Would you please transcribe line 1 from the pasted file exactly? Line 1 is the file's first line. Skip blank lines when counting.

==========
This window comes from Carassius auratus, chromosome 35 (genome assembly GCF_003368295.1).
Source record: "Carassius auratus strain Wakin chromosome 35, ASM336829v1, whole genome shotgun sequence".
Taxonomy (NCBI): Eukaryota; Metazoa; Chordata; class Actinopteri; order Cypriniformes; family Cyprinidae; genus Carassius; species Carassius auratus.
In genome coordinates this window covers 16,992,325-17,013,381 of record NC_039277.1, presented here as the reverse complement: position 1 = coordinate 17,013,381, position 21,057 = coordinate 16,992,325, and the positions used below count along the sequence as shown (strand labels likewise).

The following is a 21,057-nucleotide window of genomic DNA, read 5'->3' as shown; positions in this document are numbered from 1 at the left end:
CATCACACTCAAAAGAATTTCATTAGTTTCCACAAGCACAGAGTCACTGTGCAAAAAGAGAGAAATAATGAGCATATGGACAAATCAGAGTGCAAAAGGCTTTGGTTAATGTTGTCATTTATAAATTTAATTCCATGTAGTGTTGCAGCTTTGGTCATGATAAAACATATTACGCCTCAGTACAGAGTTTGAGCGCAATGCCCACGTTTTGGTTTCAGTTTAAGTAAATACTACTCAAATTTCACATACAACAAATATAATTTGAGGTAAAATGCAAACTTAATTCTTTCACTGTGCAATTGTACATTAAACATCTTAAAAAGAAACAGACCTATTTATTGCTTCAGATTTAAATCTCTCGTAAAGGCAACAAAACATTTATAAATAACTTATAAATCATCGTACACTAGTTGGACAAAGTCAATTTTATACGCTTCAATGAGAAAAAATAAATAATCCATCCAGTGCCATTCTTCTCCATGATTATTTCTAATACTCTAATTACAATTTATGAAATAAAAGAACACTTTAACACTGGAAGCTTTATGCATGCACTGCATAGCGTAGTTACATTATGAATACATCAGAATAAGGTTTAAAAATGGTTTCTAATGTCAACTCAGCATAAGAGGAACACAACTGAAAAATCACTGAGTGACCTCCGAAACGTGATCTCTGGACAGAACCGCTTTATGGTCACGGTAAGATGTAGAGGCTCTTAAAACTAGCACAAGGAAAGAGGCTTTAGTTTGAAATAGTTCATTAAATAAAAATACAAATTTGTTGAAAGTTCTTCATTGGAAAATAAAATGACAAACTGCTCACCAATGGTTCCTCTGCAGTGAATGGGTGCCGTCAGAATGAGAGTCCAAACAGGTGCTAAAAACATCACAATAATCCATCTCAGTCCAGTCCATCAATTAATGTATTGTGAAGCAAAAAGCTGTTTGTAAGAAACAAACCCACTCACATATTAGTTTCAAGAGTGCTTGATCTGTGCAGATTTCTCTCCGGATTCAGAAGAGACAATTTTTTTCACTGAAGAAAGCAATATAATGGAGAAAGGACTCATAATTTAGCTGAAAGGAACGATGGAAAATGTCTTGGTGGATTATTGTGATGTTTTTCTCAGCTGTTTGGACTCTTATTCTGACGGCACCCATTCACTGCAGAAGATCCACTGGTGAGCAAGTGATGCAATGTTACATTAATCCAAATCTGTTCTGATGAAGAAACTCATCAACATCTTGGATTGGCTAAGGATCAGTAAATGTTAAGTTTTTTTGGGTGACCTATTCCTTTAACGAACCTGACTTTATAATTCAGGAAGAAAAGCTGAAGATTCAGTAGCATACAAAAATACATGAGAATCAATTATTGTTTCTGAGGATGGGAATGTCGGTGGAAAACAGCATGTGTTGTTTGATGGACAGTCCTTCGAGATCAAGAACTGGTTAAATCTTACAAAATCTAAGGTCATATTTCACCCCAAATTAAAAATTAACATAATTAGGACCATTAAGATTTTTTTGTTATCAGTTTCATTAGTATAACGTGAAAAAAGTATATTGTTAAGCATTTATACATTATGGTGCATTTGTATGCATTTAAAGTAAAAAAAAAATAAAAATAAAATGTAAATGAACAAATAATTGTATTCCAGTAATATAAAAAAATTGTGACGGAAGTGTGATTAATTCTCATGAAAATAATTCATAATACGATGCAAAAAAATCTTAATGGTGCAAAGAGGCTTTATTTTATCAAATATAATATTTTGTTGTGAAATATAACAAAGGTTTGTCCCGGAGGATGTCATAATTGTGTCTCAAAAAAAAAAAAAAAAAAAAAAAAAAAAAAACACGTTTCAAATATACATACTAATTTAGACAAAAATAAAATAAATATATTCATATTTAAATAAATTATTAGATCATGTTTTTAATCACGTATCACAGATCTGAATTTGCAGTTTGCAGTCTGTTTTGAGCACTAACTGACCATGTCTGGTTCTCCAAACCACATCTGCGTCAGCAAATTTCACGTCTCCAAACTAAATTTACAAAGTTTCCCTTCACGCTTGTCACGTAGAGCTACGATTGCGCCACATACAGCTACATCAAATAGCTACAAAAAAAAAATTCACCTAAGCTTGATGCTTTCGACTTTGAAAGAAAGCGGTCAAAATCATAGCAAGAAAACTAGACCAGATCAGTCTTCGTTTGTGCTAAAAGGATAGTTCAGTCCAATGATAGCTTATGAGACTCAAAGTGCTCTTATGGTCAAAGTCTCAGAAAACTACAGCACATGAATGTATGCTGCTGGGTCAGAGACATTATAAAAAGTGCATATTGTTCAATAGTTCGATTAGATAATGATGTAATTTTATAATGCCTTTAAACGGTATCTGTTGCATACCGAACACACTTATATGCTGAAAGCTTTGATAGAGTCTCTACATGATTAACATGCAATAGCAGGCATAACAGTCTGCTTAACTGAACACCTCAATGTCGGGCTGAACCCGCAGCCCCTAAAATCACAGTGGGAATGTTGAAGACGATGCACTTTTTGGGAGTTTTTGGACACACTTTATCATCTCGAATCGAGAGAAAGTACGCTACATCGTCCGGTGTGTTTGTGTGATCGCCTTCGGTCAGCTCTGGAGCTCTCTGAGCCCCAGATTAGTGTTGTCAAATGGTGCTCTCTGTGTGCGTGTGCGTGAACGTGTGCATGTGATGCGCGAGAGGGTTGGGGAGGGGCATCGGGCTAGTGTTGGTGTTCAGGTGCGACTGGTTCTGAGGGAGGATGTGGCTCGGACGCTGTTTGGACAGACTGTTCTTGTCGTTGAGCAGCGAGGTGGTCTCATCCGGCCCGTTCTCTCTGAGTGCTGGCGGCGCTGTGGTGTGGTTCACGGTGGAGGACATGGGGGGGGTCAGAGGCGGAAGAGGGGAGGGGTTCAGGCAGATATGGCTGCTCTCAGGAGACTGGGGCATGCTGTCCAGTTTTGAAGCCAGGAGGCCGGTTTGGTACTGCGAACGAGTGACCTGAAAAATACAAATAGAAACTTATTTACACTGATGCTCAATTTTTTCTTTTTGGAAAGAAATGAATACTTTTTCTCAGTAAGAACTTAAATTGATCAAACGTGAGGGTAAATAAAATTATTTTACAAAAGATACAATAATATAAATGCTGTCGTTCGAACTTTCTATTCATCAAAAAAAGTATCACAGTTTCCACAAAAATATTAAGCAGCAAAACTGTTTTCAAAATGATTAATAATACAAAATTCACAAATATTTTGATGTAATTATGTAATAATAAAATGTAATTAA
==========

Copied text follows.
This window comes from Carassius auratus, chromosome 35 (genome assembly GCF_003368295.1).